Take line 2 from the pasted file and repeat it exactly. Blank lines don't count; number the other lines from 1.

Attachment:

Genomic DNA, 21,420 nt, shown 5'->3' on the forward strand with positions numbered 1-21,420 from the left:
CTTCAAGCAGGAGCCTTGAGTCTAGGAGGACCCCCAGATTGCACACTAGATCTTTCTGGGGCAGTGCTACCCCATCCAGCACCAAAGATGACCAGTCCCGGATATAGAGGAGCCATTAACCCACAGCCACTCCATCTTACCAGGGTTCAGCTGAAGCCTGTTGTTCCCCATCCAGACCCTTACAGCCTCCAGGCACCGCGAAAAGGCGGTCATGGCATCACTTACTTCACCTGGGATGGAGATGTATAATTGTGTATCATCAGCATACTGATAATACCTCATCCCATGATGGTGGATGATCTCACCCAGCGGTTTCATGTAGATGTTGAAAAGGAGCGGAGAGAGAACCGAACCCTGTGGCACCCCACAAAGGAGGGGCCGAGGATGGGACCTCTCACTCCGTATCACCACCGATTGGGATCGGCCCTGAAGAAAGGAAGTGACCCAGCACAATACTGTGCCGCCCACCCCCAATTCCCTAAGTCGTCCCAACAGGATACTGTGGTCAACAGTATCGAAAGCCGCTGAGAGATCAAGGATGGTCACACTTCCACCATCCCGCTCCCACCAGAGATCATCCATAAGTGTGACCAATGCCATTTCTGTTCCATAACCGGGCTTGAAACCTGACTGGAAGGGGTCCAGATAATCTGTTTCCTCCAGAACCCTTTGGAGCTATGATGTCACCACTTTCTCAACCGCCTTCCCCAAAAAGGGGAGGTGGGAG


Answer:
CTTCAAGCAGGAGCCTTGAGTCTAGGAGGACCCCCAGATTGCACACTAGATCTTTCTGGGGCAGTGCTACCCCATCCAGCACCAAAGATGACCAGTCCCGGATATAGAGGAGCCATTAACCCACAGCCACTCCATCTTACCAGGGTTCAGCTGAAGCCTGTTGTTCCCCATCCAGACCCTTACAGCCTCCAGGCACCGCGAAAAGGCGGTCATGGCATCACTTACTTCACCTGGGATGGAGATGTATAATTGTGTATCATCAGCATACTGATAATACCTCATCCCATGATGGTGGATGATCTCACCCAGCGGTTTCATGTAGATGTTGAAAAGGAGCGGAGAGAGAACCGAACCCTGTGGCACCCCACAAAGGAGGGGCCGAGGATGGGACCTCTCACTCCGTATCACCACCGATTGGGATCGGCCCTGAAGAAAGGAAGTGACCCAGCACAATACTGTGCCGCCCACCCCCAATTCCCTAAGTCGTCCCAACAGGATACTGTGGTCAACAGTATCGAAAGCCGCTGAGAGATCAAGGATGGTCACACTTCCACCATCCCGCTCCCACCAGAGATCATCCATAAGTGTGACCAATGCCATTTCTGTTCCATAACCGGGCTTGAAACCTGACTGGAAGGGGTCCAGATAATCTGTTTCCTCCAGAACCCTTTGGAGCTATGATGTCACCACTTTCTCAACCGCCTTCCCCAAAAAGGGGAGGTGGGAG